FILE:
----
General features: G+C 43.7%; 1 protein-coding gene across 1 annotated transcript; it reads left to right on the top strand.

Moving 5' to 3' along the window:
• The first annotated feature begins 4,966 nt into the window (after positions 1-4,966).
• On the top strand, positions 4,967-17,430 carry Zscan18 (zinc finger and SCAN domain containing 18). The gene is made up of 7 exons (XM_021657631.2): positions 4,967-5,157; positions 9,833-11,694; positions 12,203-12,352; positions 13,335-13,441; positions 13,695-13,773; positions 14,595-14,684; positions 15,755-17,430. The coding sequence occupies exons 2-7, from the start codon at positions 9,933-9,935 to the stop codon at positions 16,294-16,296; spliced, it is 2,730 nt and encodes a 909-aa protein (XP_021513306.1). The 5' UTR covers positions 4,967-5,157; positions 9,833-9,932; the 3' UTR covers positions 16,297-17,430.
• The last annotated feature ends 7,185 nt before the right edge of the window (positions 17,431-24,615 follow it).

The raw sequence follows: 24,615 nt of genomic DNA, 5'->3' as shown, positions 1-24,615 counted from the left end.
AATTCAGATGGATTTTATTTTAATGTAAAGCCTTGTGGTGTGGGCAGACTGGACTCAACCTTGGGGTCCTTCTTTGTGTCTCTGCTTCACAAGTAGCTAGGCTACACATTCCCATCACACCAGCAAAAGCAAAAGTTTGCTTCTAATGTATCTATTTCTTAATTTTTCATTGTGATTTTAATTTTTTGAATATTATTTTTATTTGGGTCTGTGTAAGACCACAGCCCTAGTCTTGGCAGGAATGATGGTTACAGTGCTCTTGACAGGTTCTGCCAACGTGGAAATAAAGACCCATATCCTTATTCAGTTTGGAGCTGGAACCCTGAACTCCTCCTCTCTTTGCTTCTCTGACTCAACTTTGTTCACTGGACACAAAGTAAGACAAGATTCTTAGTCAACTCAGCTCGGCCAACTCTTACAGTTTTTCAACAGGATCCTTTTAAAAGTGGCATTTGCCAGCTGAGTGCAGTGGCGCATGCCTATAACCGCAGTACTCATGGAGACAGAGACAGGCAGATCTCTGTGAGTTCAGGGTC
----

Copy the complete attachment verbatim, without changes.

General features: G+C 43.7%; 1 protein-coding gene across 1 annotated transcript; it reads left to right on the top strand.

Moving 5' to 3' along the window:
• The first annotated feature begins 4,966 nt into the window (after positions 1-4,966).
• On the top strand, positions 4,967-17,430 carry Zscan18 (zinc finger and SCAN domain containing 18). The gene is made up of 7 exons (XM_021657631.2): positions 4,967-5,157; positions 9,833-11,694; positions 12,203-12,352; positions 13,335-13,441; positions 13,695-13,773; positions 14,595-14,684; positions 15,755-17,430. The coding sequence occupies exons 2-7, from the start codon at positions 9,933-9,935 to the stop codon at positions 16,294-16,296; spliced, it is 2,730 nt and encodes a 909-aa protein (XP_021513306.1). The 5' UTR covers positions 4,967-5,157; positions 9,833-9,932; the 3' UTR covers positions 16,297-17,430.
• The last annotated feature ends 7,185 nt before the right edge of the window (positions 17,431-24,615 follow it).

The raw sequence follows: 24,615 nt of genomic DNA, 5'->3' as shown, positions 1-24,615 counted from the left end.
AATTCAGATGGATTTTATTTTAATGTAAAGCCTTGTGGTGTGGGCAGACTGGACTCAACCTTGGGGTCCTTCTTTGTGTCTCTGCTTCACAAGTAGCTAGGCTACACATTCCCATCACACCAGCAAAAGCAAAAGTTTGCTTCTAATGTATCTATTTCTTAATTTTTCATTGTGATTTTAATTTTTTGAATATTATTTTTATTTGGGTCTGTGTAAGACCACAGCCCTAGTCTTGGCAGGAATGATGGTTACAGTGCTCTTGACAGGTTCTGCCAACGTGGAAATAAAGACCCATATCCTTATTCAGTTTGGAGCTGGAACCCTGAACTCCTCCTCTCTTTGCTTCTCTGACTCAACTTTGTTCACTGGACACAAAGTAAGACAAGATTCTTAGTCAACTCAGCTCGGCCAACTCTTACAGTTTTTCAACAGGATCCTTTTAAAAGTGGCATTTGCCAGCTGAGTGCAGTGGCGCATGCCTATAACCGCAGTACTCATGGAGACAGAGACAGGCAGATCTCTGTGAGTTCAGGGTC